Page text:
World Breastfeeding Week: Importance, benefits of breastfeeding during COVID-19 pandemic; FAQs answered
On the occasion of the World Breastfeeding Week, let’s know what’s good and what’s bad for lactating mothers
Bengaluru: As the new cases of COVID-19 are increasing at an alarming rate in India, the pandemic is a stressful time for everyone, especially true for mothers who are breastfeeding and concerned about their baby's health. However, new mothers can successfully start and maintain breastfeeding during COVID-19 pandemic with some recommended precautions.
If you are a mother or expecting, it is only natural to have questions about what is safest for your baby in the current situation. Evidence is overwhelmingly in support of breastfeeding. The World Health Organization (WHO) recommends all women to breastfeed during the COVID-19 Pandemic.
Early initiation of breastfeeding and continuing exclusive breastfeeding up to six months helps your baby to thrive. To date, the transmission of active COVID-19 (the virus that can cause infection) through breast milk and breastfeeding has not been established.
Breastfeeding protects newborns from getting sick and also helps protect them throughout their infancy and childhood. Breastfeeding is especially effective against infectious diseases because it strengthens the immunity by directly transferring antibodies from the mother. If you are about to have a baby, you should be supported to breastfeed safely and share a room with your baby.
Here are some answers to common questions from new and expecting mothers during this pandemic.
Is it safe to breastfeed during the pandemic?
Absolutely. Breast milk provides antibodies that give babies a healthy boost and protect them against many infections. Antibodies and bioactive factors in breast milk may fight against COVID-19 infection, if a baby is exposed.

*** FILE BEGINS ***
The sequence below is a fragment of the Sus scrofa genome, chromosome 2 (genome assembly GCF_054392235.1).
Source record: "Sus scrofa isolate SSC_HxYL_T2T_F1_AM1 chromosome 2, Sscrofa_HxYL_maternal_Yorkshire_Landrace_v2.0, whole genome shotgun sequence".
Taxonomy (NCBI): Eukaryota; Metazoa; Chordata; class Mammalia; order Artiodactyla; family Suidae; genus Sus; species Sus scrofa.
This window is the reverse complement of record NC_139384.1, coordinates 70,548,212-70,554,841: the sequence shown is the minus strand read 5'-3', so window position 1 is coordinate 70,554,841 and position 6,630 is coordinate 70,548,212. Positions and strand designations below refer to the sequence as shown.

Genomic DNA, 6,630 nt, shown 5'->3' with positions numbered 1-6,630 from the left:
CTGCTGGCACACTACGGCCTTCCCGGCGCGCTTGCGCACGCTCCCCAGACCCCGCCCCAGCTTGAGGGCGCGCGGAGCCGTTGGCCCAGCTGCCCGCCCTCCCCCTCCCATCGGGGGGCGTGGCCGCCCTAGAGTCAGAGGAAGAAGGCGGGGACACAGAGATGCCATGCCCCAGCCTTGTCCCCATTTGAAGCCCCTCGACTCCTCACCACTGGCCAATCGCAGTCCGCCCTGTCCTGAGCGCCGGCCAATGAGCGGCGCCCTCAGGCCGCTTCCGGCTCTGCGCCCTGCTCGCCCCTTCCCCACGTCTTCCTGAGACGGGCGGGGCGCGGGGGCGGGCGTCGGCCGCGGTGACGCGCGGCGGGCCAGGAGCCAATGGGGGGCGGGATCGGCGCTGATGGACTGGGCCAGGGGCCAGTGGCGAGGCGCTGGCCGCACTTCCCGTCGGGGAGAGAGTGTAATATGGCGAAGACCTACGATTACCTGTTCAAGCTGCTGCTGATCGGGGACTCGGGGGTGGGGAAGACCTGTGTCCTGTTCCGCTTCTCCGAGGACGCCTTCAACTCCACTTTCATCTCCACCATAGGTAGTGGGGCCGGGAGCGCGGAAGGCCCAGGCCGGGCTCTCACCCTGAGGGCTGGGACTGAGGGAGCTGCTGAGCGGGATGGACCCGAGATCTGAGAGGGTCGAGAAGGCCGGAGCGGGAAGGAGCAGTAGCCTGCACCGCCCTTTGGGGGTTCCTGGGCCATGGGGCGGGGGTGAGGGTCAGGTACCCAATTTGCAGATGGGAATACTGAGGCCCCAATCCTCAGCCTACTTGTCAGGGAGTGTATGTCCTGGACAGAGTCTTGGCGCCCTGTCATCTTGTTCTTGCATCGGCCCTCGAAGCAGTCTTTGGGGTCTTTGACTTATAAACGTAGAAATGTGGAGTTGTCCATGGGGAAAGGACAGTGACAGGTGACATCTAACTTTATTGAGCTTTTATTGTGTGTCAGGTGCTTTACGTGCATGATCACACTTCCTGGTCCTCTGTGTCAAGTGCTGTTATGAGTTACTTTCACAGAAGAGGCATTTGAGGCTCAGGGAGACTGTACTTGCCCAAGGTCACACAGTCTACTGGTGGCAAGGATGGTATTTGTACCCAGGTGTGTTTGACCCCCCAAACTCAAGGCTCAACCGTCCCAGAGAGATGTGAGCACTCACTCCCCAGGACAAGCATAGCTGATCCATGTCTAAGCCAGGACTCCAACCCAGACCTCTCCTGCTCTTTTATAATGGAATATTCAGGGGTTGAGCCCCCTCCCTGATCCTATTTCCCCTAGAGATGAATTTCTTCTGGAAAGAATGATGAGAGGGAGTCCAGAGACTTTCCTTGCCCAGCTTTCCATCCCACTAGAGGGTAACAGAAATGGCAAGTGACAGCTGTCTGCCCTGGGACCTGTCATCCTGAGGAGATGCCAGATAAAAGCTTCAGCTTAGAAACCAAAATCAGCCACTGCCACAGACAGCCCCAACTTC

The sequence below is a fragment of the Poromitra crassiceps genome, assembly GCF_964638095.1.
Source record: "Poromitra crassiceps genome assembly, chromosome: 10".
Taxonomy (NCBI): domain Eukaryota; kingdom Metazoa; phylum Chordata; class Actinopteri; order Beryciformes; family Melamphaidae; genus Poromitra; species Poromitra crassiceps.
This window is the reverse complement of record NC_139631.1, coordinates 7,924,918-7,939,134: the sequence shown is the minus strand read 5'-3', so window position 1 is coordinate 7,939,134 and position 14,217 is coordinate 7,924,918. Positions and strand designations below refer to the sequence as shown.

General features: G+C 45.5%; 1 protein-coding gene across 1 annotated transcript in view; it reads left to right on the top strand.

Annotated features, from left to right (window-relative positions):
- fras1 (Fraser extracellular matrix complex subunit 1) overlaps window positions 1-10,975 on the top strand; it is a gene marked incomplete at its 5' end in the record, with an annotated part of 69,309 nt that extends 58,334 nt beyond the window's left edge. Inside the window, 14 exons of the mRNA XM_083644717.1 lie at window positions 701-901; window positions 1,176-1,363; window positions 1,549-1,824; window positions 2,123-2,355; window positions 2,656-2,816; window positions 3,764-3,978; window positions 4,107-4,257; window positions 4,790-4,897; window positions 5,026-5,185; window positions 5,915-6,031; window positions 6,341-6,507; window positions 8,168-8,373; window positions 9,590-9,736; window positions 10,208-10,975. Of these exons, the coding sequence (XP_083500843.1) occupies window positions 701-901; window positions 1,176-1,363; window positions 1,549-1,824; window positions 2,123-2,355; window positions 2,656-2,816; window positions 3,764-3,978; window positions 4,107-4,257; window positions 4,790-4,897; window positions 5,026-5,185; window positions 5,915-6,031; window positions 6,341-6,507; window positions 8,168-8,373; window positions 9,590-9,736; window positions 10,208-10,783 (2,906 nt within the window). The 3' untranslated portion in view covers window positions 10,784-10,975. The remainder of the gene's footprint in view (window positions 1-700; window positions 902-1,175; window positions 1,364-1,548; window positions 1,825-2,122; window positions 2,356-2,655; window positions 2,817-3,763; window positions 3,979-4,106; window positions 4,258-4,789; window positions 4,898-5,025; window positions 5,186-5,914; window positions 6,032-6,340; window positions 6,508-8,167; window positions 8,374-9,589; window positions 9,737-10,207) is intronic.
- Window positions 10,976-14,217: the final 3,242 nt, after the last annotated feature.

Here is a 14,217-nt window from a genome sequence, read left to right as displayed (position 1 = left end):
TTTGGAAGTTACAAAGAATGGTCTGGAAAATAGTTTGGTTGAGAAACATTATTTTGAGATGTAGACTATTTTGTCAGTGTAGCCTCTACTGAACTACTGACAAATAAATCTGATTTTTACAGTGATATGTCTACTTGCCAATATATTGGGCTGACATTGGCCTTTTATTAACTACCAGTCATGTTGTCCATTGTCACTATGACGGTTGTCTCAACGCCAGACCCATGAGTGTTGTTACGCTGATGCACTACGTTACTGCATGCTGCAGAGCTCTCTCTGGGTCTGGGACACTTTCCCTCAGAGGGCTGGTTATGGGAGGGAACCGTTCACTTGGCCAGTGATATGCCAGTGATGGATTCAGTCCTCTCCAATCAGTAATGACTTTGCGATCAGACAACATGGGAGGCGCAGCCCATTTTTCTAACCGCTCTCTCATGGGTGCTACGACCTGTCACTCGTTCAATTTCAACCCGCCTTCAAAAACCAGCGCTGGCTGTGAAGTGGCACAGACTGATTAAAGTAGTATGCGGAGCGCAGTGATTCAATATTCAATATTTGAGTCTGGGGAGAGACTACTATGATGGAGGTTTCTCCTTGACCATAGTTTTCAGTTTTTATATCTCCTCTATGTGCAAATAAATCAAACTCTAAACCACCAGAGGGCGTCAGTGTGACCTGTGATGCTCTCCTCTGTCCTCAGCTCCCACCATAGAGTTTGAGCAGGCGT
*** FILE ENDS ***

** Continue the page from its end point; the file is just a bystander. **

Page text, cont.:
If your baby is six months old or younger, he/she should be breastfed exclusively. Once your infant is over six months, continue breastfeeding with safe and healthy complementary foods.
Can I infect my baby with COVID-19 by breastfeeding?
Although researchers are continuing to test breast milk in various countries since the beginning of the COVID-19 pandemic, to date the transmission of active COVID-19 through breast milk and breastfeeding has not been established.
Should I breastfeed if I have or suspect having COVID-19?
Yes, continue breastfeeding with appropriate precautions. These include wearing a mask, washing your hands with soap and water or with an alcohol-based hand rub before and after touching your baby, and routinely cleaning and disinfecting surfaces you have touched. Wash your breasts and keep them covered after breastfeeding. You don't need to wash your breasts before every feeding unless you coughed over it.
Other measures which help protect your baby include:
1. Coughing or sneezing into a tissue and disposing of it immediately.
2. Cleaning and disinfecting surfaces you have touched.
3. Wearing a mask where possible.
4. Keeping the baby at least six feet away from your bed or in the next room if possible.
5. Routine baby care by a healthy relative when not breastfeeding.
What should I do if I'm too unwell to breastfeed?
If you are feeling too sick to breastfeed your baby, try to find other ways to safely provide your baby with breast milk. Try expressing milk and feed your baby via a clean palladia or spoon. Expressing breast milk is also important to sustain milk production so you can breastfeed your baby again when you feel well enough to do so. There is no fixed time interval to wait after confirmed or suspected COVID-19.
Should I breastfeed if my baby is sick?
Continue to breastfeed your baby if he/she becomes ill. Whether your little one contracts COVID-19 or another illness, it is important to continue nourishing him/her with breast milk. Breastfeeding boosts your baby's immune system, and your antibodies are passed to her through breast milk, helping them to fight infections.
What precautions should I take while breastfeeding?
Make sure you follow handwashing guidelines. Your hands should be washed with soap and water before and after touching your baby. You may also use an alcohol-based hand rub. It is also important to clean and disinfect any surfaces that you have touched. Wash breast milk pumps, milk storage containers, and feeding utensils after every use as usual.
(Author - Dr Sreenath Manikanti is senior consultant neonatologist & HOD at Fortis La Femme Hospital, Richmond Road, Bengaluru)